It is said that to work out in the far reaches of the Land of the Midnight Sun for weeks at a time, you have to be “a little bit off”. It’s probably true. Through June and July the mosquitos are vicious and thick enough that you can inhale them. There is no A/C – with the northern sun shining on you sideways, the relentless summer heat feels like it’s cooking you.
Currently, it’s August, it’s 45 degrees, and it’s raining. Fireweed, the floral tracker of summer, has bloomed away all of her tall, proud, purple spikes and turned to wind blown strands of silk; fall has come to the tundra. I’m writing this while sitting inside my Quonset hut, I’m sipping my blueberry tea, wearing thick winter socks, and thinking about snow. As a remote paramedic, I’m stationed above the arctic circle at a mine exploration site. Around me, the low hum of a turning drill and the steady drone of a helicopter are the only additional sounds mingling with the gentle patter of raindrops on the insulted tent walls. The Internet and almost all external communication continues to be a fickle, flighty mistress. Intermittent radio traffic flickers in and out as the chores of this future mine site are accomplished. There’s about an hour until dinner is served.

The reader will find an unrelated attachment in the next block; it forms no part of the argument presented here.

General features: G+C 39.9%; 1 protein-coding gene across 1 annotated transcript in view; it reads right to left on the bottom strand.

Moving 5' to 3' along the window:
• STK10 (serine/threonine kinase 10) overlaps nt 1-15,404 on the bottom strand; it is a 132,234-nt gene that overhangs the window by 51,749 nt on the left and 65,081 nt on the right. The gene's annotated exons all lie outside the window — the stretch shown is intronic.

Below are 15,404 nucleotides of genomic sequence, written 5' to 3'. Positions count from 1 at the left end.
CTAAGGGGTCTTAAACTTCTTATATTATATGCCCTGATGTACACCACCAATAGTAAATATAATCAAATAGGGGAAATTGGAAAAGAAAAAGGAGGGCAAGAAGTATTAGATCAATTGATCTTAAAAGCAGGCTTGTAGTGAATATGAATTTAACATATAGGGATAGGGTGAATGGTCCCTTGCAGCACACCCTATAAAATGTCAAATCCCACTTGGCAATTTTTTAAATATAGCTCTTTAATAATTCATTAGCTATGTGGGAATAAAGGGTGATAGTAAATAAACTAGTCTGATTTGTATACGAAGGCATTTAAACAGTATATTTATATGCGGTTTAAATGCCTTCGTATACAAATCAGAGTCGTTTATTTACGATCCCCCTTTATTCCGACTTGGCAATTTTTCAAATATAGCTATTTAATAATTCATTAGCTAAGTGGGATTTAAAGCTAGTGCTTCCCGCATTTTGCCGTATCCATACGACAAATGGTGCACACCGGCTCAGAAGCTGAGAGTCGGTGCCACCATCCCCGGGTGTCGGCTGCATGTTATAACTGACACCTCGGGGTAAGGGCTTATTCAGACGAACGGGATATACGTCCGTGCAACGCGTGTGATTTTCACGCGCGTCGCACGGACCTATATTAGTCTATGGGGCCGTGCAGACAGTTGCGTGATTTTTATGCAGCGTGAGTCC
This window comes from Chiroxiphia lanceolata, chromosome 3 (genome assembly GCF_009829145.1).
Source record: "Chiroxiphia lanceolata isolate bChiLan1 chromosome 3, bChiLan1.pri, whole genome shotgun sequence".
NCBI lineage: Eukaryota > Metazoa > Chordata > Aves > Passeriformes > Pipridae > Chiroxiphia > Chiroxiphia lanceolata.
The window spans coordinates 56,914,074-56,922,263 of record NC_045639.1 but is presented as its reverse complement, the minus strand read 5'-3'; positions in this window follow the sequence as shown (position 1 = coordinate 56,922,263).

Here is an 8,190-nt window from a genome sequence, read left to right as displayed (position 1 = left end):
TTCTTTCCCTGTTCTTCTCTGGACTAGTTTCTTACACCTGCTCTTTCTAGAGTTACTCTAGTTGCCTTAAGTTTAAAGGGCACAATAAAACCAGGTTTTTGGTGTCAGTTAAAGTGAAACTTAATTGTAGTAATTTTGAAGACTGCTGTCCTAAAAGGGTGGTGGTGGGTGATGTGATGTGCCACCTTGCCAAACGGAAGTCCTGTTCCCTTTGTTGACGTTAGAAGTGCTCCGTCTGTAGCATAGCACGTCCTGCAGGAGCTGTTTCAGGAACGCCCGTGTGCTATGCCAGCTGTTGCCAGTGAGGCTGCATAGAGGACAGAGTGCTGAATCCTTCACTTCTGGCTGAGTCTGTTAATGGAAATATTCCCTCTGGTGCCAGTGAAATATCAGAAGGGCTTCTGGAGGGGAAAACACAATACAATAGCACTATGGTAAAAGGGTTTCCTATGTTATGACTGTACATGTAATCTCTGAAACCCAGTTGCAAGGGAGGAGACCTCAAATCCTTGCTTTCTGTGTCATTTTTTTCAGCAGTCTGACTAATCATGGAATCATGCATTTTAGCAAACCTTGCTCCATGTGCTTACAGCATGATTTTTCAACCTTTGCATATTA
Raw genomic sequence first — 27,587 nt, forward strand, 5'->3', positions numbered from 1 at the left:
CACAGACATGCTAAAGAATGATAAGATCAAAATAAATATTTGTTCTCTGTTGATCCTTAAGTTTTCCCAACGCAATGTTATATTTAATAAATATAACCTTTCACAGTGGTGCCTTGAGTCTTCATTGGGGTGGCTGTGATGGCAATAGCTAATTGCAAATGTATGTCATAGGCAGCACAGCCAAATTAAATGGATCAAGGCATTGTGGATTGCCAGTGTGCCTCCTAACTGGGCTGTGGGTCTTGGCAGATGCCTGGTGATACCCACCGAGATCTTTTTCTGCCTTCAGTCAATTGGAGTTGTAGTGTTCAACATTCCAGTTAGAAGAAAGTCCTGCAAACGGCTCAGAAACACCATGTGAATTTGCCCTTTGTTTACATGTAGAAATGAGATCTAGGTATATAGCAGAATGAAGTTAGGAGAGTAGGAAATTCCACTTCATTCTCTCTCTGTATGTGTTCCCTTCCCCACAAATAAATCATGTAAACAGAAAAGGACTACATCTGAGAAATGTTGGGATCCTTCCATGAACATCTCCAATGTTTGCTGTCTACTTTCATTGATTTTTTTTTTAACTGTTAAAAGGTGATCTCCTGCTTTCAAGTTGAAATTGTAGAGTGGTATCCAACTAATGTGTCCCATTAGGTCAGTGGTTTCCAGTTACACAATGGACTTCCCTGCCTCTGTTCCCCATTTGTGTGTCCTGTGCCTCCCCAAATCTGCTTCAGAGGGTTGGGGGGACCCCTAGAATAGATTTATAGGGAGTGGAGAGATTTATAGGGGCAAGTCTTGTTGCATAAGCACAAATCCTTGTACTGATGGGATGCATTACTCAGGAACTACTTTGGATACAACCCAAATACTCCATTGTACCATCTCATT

Imagine if you will, a space that is about the size of a standard football field with an oval running track around it. At one end is a graveyard of dead machines and a small warehouse-like workshop. From the middle to the top section lie neat rows of orange and white domed tents that are strangely reminiscent of marshmallows with porches. There are several hard sided, cabinesque structures at the uppermost part of the encampment; these serve as year round housing. Once the snow falls and camp size decreases, the tents will be winterized and shut down. This collection of 35 tents house the in and out bound rotation of 70 – 85 people. In addition, there are three bathing and washing machine facilities, a recreation tent, and four large administrative tents. In the space that would serve as a running track around the field, there are drill sites, a helipad, a creek, landfill, incinerator, generator, and other various things that make up an exploratory mining camp. Just off to the side and away from camp is the airstrip for landing small passenger “bush” planes.
The weeks spent here pass with little distinction between day and night – during the short summer work season, the sun doesn’t set. Sleep doesn’t come easy, but insomnia does. Homemade blackout curtains and benadryl become your best friends.
People work on rotations, usually two weeks at a time, sometimes three. Shifts are seven days a week, twelve to sixteen hours long. Planes bring you in, and planes take you out. Planes bring in the fuel, the supplies and the food. If the planes don’t make it in, or you didn’t order enough – you have nothing.
Very little in the way of variety is to be had way out here in the last of the last frontier. Food is ordered in bulk by the kitchen, cooked by chefs, and served at specific times. You live by the regulated clock of meal and meeting times. You pray that the chef that was hired knows how to cook and you won’t end up eating rice for a week. Bring your own coffee though, no matter how you doctor it, the camp stuff is swill.